A Short History of Women
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I cannot in good conscience give 3 stars to a book that I can barely remember after 3 weeks.
Walbert's book tells the story of 4 generations of women from the same family, the progenitor of which is a woman who starved herself to death f...more
I enjoyed the book -- after I got past the first 33 pages. The writing style was annoying at first. It seemed cryptic and confusing. When the book got to the first chapter of Dorothy Townsend Barrett, the writing changed and it was a much more pleasant read. I did have to keep going back to the lineage chart to remember who was who - too...more
A Short History of Women chronicles the struggles of the...more
A wonderful book spanning at least four generations of a family of women. Publisher’s note says it better than I can:
The novel opens in England in 1915, at the deathbed of Dorothy Townsend, a suffragist and one of the first women to integrate Cambridge University. Her
decision to starve herself for the cause info...more
After being catatonically underwhelmed by "Let the Great World Spin", I have been deeply moved and deeply impressed by "A Short History of Women", . I have read Kate Walbert's two previous books, and this one, I believe, catapults her into the universe of excellence. I can understand why it was one of the Ten Best Books of 2009 as selected by the NYT.
Interleaving the lives of five generations of an English/American family, Walbert uses the fight...more
Walbert's narrators include and descend from an early 20th century suffragette, who starves herself to death to call attention to "The Woman Question," and, seemingly, to justify her life. She leaves behind two children. He...more
Walbert's writing is beautiful, no doubt about it. I also think the greatest strength of this nove...more
I love stories about families, and author Kate Walbert had a great concept. It follows t...more
Motivated to read A Short History of Women by a glowing review in the New York Times, I wanted to love it. What a treasure it would be to have a book that provided through brilliant character portrayal a bridge from Virginia Woolf's London to the subsequent waves of feminist thought and experience in the U.S.A.
Reading, I felt unsatisfied, and by the end I wondered at the reviewer's taste. The book's clever structure dominates rather than supports the story. The writer's presence thus becomes unw...more
I'm really disappointed in this, because I liked the idea of a novel that tells the stories of several generations of women...more
We meet Dorothy on her deathbed, a suffragette on a hunger strike in 1914 England. Her daughter, Evelyn later moves to the U.S., never marries and becomes a successful scientist. Granddaughter Dorothy, marries, has children, then in middle-age becomes a blogging anti-war protester. Caroline and Liz are the baby-boomer great-granddaughters. Dorothy or "Dora" is Ca...more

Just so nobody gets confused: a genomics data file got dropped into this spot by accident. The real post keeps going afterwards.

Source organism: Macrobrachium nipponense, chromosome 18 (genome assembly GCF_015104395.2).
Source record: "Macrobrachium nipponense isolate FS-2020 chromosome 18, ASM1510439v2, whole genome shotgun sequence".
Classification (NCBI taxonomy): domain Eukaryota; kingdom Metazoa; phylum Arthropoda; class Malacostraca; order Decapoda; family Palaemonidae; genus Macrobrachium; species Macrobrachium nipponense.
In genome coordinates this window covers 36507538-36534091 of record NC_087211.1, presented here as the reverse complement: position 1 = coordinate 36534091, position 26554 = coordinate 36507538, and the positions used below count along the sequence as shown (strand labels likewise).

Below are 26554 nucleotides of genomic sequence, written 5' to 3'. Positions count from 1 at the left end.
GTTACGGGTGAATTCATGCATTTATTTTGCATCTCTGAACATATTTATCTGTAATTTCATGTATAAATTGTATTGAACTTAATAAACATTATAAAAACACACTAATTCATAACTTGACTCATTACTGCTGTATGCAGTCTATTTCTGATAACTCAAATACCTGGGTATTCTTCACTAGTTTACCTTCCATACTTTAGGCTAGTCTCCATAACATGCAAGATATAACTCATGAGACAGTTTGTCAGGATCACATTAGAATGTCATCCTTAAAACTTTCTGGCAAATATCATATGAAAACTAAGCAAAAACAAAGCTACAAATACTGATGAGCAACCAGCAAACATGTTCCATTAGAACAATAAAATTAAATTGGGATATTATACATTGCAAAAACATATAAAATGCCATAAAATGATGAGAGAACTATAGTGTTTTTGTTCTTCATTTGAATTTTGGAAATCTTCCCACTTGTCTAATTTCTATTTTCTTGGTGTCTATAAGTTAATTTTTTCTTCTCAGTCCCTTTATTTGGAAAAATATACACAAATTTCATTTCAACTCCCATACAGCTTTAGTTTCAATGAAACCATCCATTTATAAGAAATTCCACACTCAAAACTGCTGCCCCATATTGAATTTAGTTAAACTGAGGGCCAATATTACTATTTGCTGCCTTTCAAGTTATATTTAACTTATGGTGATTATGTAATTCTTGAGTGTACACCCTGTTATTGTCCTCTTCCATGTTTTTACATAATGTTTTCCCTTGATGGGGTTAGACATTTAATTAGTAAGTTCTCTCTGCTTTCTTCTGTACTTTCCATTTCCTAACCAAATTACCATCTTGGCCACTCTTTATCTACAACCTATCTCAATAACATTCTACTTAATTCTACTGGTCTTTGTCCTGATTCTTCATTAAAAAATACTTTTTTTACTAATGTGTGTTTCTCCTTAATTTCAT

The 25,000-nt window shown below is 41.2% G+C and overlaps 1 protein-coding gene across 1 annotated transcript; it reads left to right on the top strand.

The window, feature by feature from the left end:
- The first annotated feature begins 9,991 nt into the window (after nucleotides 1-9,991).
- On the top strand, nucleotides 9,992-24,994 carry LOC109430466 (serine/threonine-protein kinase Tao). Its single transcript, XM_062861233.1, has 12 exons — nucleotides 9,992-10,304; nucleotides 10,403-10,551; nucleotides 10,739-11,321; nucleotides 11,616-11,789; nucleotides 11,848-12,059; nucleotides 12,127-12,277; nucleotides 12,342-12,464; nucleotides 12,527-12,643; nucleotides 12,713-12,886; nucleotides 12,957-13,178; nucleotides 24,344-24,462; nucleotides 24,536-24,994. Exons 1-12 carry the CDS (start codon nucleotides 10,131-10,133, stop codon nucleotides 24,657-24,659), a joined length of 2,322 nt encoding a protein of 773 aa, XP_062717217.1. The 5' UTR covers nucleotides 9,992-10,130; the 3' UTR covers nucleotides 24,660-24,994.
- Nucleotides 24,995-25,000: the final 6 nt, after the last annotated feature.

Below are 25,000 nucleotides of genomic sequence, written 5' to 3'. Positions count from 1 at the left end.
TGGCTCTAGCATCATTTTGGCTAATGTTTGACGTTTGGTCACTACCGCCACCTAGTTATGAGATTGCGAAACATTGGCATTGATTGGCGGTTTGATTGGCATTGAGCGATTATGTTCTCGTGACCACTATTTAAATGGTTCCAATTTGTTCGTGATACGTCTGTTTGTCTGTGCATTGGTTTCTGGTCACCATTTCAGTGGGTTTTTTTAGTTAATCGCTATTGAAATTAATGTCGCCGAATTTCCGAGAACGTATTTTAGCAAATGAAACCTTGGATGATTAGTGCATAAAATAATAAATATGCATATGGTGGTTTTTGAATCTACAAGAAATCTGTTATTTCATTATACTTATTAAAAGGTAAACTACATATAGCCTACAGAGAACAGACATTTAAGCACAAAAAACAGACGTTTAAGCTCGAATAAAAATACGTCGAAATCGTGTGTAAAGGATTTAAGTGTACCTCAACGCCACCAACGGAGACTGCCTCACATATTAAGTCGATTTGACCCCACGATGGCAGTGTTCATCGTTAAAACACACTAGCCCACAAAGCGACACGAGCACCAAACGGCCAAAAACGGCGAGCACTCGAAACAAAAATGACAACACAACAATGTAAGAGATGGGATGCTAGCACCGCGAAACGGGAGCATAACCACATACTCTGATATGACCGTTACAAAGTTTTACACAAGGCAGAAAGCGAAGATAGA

These are nice hazy British memories of suffrage, gilded white starving lilies. Walbert has Pat Barker's sense of history, particularly minor, peripheral figures having social significance. These legacies are powe3rful and evident: perceptiveness, light seriousness, disregard for wealth, but not necessarily independence, not streng...more
The premise is simple - this is the story of five generations of women struggling to find out who they are and what their places are in the world. The story begins with the oldest, Dorothy Trevor Townsend, who starves herself to death for women's suffrage in 1914, leaving be...more
Walbert’s novel moves fluidly from the time of Florence Nightingale, who screamed into the void to be heard, to the age of the...more
Listen to this: “Brigid told me the colors of my toe—the greens and blues of it—reminded her of Scotland and she took this to mean we woul...more
"A Short History of..." is a trend in titles over the last few years, perhaps borrowing from the popularity of Bryson's A Short History of Nearly Everything, a book that pays back its promise of a layman's ruminations of pop science unconcerned with order or specialization, just a little (not to say "short," that's Bryson's misnomer) book of raw wonder. But there is no wonder here.
Conversely, it is short,...more
This is 5 generations of women's lives all star...more
The book's structure is a triumph. Walbert jumps through the decades, from character to character and then back to character, gradually showing the influence that each gener...more